Your best foot forward:
Tips for diabetic foot care
Did you know that your feet are at risk if you have diabetes?
Having diabetes can lead to several other problems with your overall health. When your body is not making enough insulin, this can result in related concerns like eye problems, and even nerve problems. These could affect different parts of your body, including your feet.
But why the feet?
Diabetes can cause nerve damage when high blood sugar damages the blood vessels that supply nourishment to our nerves. This condition, - diabetic neuropathy 2 - can cause tingling and pain, as well as losing feeling in your feet. You may not be able to feel blisters or injuries from foreign objects when this happens.
Diabetes can also reduce blood flow in your legs and feet, making it hard for wounds and infections in those areas to heal. In worst-case scenarios, these infections may never heal.
This is why diabetics should take extra care of their feet. Diabetic foot care is one of the best ways to prevent foot complications caused by the disease.
How do I know if diabetes has affected my feet?
Your feet and legs seem to be the least of your concerns, but foot care should actually be a priority apart from regulating your blood sugar level. The effects of diabetes in your feet may not cause pain, but this can do more harm than good to you.
If you experience any of these symptoms1 ,consult with your doctor right away:
- Pain in the legs
- Cramping in the buttocks, thighs, calves ,especially during physical activity
- Tingling, burning, or pain in the feet
- Losing the ability to sense touch, hot or cold temperatures in feet or legs
- Discoloration, dry and cracked skin in feet
- Fungus infection (ex. athlete's foot) between the toes
- Blisters, sores, ulcers, ingrown toenail
Feet Complications caused by Diabetes
People with diabetes can develop foot problems, while the symptoms mentioned earlier seem ordinary, they could get worse and lead to serious complications like these:
Diabetic foot ulcers 3 are one of the most common complications brought about by unmanaged diabetes mellitus. This is usually caused by poor glycemic control, underlying nerve damages (also caused by diabetes), peripheral vascular disease, and even poor foot care.
Ulcers usually start at the ball of the foot, or on the bottom of the big toe, While some cases where foot ulcers won’t cause pain, consult with your doctors right away when you spot these. Failing to look after foot ulcers may result in amputation.
If you’re diagnosed with diabetes and you notice skin discolorations, swelling, blisters, even a foul-smelling discharge and numbness in your feet, these are symptoms of gangrene4. This complication stems from the lack of blood flow, or a serious bacterial infection, which in turn causes the death of body tissues.
If not immediately treated, bacteria can spread from your foot and legs to other tissues and organs. Immediately consult with a doctor to treat gangrene with proper medication or surgery.
Poor blood circulation in diabetes (or peripheral artery diabetes) can also affect your feet. With poor circulation, you can lose the ability to fight infection and heal bruises on your feet.
Unfortunately, people with diabetes are far more likely to have their feet or leg amputated. Because diabetes causes neuropathy, the inability to feel your feet), and peripheral artery diabetes, (reduces blood flow to the feet), these conditions make it easy for diabetic patients to get ulcers and infections in the legs or feet. If left untreated, it can even lead to the removal of the heavily infected foot or leg.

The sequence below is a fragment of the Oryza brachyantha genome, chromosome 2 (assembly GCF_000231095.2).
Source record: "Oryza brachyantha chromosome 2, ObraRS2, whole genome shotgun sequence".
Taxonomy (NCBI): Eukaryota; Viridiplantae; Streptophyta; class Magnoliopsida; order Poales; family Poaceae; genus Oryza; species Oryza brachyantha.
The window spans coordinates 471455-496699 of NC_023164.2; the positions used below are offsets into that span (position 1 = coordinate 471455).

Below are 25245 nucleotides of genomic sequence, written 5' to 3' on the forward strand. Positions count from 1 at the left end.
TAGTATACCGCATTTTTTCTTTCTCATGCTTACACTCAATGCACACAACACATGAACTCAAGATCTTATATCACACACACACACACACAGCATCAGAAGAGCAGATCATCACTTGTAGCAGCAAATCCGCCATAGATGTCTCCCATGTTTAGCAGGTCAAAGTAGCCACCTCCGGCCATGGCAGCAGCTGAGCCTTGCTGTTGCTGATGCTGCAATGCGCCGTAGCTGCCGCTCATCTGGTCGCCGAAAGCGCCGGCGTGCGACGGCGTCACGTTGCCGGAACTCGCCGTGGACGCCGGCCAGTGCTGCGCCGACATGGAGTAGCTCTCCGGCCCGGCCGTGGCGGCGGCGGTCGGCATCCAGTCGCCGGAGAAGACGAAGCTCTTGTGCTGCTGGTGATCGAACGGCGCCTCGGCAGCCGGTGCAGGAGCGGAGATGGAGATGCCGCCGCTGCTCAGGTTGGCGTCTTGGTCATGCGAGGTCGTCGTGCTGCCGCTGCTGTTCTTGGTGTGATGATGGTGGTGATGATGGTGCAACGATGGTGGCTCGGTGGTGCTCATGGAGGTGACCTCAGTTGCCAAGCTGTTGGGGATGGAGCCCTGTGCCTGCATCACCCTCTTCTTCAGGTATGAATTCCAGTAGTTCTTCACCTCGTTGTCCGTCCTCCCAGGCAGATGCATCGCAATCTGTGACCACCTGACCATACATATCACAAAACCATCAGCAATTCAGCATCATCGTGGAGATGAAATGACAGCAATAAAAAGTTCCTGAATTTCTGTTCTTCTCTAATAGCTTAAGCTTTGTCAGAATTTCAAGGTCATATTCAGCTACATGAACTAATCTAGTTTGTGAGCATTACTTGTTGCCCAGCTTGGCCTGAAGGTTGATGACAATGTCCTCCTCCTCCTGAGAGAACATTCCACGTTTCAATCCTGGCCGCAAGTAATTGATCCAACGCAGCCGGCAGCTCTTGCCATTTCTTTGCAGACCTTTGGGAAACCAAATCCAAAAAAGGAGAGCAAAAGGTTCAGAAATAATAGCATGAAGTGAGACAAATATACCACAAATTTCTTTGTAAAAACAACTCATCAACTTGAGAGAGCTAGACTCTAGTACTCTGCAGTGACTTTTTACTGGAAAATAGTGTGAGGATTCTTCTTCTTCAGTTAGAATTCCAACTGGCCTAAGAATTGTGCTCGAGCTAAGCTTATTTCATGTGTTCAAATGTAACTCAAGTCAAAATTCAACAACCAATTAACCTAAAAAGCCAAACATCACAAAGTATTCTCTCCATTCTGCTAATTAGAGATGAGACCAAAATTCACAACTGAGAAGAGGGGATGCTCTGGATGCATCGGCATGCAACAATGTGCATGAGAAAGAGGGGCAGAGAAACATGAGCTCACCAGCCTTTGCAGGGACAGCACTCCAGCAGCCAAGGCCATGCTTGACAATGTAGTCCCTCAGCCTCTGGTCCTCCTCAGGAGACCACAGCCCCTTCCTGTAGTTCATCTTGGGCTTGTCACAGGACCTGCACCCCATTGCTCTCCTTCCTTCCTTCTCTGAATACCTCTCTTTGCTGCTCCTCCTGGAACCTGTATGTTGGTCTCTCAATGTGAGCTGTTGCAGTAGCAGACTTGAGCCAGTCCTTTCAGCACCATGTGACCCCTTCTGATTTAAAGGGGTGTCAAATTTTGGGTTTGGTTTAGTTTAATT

Diabetic Foot Care and Management
Taking care of your feet while regulating blood sugar levels is the best way to prevent foot complications brought about by diabetes. Here are some ways to take care of your feet if you have diabetes.
- Monitor your feet daily - if you have diabetic neuropathy, you’re likely not to feel bruises, wounds, or pain in your feet. Always check your legs and feet for any changes in color in your skin, nails, new bruises, or old ones that are not healing.
- Wash your feet - To prevent infection from cuts and wounds in your feet and legs, it’s important to wash your feet in warm water to kill germs and bacteria that may cause complications.
- Regularly trim your toenails - apart from washing your feet, it’s also important to cut your toenails on a regular basis. Long toenails can scratch and cut your toes and feet, and you may not feel it. While super short toenails could increase chances of getting ingrown nails. Both cases can cause infections which can be very difficult to address when you have diabetes.
- Wear comfortable shoes (and socks) - Before going out, ensure that your shoes fit your feet well, as this allows them to breathe. Small shoes tend to block blood flow, which could lead to complications. Meanwhile, socks will prevent your feet from getting blisters or sores. Don’t go barefoot anywhere to prevent unwanted wounds that could lead to infections.
- Help improve blood flow to your feet - To keep the blood flowing to your feet, you can put them up when you’re sitting down, or do small movements like wiggling your toes or moving your ankles. Strive to be physically active through exercises such as walking, dancing, yoga, and stretching.
- Have your feet checked every doctor’s visit - Whenever you have an appointment, ask your doctor to conduct a physical exam on your feet. They may find something that you haven’t detected during your home monitoring. With a thorough foot exam, your doctor can also check the feeling and pulses in your feet which can help them figure out where your diabetes level lies.
Keep your feet healthy and keep moving in life! Talk to your doctor about diabetic foot care that you could add to your daily health routine. With proper care and medication, you can prevent losing a leg or foot, and enjoy life even while living with diabetes.